Historically, piecework has been a central element in the Danish pay system. The expression is used with two different meanings:

1) In accordance with the conventional meaning of piecework in English, it is used in the expression akkordløn (piecework pay) to denote the payment system in which the amount of pay is related to the work performed in traditional manual work, with remuneration on a piece-rate basis in the form of a fixed amount per unit produced in an industrial manufacturing process. The rates paid (akkordsats) may be fixed by collective agreement, either locally within the enterprise or through the national unions and employers' associations for the occupations concerned. These collectively agreed lists of piece rates (akkordprislister) may be drawn up following time and motion studies (see work study ), but may also consist of practical estimates (slumpakkord) based on the local experience of employers and employees regarding the work concerned. A collective agreement may also provide a legal right for employees to insist that work is performed on a piece-rate rather than a time-rate basis, with the resultant possibility of higher earnings. This is called tvungen akkord ("opted" piecework). Special problems arise in cases where work crops up for which no rates have previously been agreed. Collective agreements sometimes provide for a special guarantee payment (akkordafsavnstillæg) to be paid when the work cannot be done on a piece-rate basis and a special stand-off payment (ventetidsbetaling) to be paid if the work is delayed for reasons relating to the employer's circumstances. See also pay/wage .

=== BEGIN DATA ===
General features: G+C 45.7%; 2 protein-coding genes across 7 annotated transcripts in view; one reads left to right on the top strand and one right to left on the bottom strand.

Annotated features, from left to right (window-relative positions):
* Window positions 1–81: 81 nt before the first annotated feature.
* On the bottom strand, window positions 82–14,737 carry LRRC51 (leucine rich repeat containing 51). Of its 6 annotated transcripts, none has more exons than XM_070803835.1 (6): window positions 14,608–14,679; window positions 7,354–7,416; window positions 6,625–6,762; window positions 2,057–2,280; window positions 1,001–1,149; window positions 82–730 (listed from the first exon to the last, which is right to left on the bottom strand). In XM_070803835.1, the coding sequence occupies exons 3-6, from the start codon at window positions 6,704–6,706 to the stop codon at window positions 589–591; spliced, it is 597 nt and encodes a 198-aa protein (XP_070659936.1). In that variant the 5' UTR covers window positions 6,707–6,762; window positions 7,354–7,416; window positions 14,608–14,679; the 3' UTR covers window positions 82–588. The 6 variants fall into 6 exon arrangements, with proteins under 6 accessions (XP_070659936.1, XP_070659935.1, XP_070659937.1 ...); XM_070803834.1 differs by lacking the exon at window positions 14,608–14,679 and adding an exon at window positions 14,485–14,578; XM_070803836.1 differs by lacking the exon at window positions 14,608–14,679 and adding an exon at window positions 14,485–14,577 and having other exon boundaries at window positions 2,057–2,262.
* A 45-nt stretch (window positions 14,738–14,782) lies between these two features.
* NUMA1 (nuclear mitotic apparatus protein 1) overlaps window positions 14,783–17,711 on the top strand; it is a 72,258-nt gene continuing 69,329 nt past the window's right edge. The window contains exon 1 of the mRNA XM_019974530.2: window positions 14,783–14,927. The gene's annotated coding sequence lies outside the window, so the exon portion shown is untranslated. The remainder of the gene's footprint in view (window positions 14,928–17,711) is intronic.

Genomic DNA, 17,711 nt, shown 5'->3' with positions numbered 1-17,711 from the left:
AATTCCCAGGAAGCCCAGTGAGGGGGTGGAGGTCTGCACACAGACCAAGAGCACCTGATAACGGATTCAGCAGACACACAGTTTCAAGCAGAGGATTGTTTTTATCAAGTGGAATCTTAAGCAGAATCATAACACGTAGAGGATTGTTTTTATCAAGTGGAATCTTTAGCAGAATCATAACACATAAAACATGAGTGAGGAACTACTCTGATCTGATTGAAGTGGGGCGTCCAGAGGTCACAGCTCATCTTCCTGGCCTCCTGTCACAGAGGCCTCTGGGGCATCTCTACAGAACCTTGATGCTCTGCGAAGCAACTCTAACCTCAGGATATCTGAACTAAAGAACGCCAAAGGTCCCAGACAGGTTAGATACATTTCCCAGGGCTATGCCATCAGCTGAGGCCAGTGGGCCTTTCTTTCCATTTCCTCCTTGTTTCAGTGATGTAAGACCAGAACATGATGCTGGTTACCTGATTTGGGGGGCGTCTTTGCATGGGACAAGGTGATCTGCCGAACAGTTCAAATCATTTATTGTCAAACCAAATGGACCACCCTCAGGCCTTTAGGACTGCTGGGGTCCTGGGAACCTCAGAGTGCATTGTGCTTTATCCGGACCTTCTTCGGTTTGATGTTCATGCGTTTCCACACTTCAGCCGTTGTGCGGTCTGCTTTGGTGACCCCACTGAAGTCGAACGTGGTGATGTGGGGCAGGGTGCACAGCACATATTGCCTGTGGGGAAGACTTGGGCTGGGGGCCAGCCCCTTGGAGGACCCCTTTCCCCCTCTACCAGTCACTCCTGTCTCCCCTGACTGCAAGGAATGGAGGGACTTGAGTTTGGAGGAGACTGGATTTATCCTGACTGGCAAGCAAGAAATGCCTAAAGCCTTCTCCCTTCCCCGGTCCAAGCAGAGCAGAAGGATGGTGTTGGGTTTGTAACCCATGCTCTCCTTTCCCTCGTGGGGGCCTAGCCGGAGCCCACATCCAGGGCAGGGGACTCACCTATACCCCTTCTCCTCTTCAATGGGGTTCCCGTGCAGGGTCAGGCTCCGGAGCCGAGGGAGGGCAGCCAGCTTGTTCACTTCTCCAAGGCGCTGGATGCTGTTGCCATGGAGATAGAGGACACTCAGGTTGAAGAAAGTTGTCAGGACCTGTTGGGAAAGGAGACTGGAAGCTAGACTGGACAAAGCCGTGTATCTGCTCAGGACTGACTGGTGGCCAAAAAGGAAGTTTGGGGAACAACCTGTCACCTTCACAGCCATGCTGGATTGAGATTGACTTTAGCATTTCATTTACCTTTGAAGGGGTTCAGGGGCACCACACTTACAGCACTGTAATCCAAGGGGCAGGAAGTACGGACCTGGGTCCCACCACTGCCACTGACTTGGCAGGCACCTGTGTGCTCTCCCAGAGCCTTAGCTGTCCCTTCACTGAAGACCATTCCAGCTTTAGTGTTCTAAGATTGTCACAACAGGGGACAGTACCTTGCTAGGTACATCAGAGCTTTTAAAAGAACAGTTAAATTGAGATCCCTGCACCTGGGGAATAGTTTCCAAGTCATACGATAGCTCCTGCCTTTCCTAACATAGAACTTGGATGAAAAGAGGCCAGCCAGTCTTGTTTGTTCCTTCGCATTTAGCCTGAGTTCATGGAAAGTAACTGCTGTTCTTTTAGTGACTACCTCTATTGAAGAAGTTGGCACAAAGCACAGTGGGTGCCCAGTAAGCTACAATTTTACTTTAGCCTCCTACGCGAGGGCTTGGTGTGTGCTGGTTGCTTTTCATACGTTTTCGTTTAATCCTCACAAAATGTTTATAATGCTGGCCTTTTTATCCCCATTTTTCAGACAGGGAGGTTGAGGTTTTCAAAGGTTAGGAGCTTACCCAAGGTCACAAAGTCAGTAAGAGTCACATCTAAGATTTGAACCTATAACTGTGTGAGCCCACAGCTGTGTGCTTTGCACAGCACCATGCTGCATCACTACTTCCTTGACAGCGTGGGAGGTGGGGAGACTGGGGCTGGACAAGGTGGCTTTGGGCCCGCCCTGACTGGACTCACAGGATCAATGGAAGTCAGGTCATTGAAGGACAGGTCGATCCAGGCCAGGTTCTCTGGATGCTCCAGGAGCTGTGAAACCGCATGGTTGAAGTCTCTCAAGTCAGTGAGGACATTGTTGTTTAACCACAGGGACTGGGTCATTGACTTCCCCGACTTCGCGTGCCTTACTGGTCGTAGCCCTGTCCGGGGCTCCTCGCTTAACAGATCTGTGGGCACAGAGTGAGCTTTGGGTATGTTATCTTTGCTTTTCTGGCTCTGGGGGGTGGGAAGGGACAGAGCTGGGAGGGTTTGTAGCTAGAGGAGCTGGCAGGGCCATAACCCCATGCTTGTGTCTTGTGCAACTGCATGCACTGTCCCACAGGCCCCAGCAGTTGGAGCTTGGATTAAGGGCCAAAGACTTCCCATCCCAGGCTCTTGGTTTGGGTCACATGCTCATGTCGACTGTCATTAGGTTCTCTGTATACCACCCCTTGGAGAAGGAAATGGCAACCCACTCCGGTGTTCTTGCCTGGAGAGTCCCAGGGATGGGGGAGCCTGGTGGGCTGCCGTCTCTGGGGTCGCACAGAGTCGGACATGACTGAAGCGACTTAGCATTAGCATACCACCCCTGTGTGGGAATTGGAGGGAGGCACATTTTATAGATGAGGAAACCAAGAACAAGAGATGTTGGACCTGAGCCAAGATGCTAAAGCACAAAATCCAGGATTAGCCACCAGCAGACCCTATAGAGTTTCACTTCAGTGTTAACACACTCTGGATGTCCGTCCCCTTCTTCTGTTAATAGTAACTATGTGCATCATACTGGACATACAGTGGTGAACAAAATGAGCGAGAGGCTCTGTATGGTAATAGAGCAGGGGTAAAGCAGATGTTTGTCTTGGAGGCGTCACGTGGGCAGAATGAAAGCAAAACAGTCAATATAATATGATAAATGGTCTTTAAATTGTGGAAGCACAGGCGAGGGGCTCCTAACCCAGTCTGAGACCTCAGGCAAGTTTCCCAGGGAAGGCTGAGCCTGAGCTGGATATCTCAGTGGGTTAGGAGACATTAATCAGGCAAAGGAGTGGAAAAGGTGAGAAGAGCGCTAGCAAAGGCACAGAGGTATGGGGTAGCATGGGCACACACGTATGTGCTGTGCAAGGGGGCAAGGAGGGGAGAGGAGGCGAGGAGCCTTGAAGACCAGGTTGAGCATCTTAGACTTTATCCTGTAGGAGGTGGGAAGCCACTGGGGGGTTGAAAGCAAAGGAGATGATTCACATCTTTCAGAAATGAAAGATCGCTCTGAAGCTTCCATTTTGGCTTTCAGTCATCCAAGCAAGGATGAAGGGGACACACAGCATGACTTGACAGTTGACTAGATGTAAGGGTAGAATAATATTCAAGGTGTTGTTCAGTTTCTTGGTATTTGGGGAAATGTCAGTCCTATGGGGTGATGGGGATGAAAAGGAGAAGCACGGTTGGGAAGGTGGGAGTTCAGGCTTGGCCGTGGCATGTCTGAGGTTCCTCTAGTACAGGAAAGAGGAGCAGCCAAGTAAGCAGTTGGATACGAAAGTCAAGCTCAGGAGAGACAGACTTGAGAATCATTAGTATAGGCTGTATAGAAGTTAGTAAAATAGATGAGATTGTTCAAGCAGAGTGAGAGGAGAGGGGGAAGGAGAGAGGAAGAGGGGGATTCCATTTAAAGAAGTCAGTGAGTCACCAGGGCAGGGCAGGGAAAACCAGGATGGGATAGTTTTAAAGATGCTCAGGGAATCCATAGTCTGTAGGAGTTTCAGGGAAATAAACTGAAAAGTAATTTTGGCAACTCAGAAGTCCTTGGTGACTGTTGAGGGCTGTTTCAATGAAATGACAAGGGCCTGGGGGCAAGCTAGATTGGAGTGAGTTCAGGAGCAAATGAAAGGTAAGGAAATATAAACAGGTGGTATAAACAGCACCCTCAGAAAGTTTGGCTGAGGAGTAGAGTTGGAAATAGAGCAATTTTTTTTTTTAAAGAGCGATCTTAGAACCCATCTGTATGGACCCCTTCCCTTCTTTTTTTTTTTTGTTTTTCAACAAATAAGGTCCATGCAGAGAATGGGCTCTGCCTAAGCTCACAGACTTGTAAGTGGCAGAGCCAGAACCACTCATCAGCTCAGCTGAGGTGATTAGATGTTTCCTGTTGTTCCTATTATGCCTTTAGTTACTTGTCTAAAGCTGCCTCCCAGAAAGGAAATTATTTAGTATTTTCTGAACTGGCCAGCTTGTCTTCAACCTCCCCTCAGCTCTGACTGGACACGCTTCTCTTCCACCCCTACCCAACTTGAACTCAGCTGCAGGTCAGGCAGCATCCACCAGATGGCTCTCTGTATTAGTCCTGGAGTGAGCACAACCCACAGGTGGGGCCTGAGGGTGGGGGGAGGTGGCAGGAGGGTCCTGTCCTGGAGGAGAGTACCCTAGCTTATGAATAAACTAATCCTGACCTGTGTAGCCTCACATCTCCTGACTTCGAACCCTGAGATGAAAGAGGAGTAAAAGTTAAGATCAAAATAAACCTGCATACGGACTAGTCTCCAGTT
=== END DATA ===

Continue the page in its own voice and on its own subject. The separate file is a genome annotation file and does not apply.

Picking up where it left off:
2) The term also carries a second meaning, not conventionally found in English usage, of "employment contract by task" (ansættelsesakkord). This is a contract of employment entered into with a view to carrying out a specific piece of work, meaning that it terminates when the work is completed. In many cases a total payment for the work is agreed. Such contracts are particularly found in the construction industry in a form where they are concluded for the completion of specified work at a fixed price. The fact that the contract is binding for the work that is specified signifies, among other things, that the employer may not alter to the employee's disadvantage the physical conditions under which the work is to be done (for example, changing the technical equipment). Nor may the employee arbitrarily terminate the employment before the work is finished. Should the work be temporarily halted, for instance because of bad weather or shortage of materials, the relevant collective agreement often entitles the employee to a special stand-off payment or layoff pay . Where the specified work takes a fairly long time to complete, as is often the case with such contracts in the construction industry, it is normally agreed that an advance (akkordforskud) will be paid at regular intervals. However, the balance that remains outstanding (akkordoverskud) when the work has been finished and is measured (see measurement and pricing of work ) is not paid until then.

Please note: the European industrial relations glossaries were compiled between 1991 and 2003 and are not updated. For current material see the European industrial relations dictionary.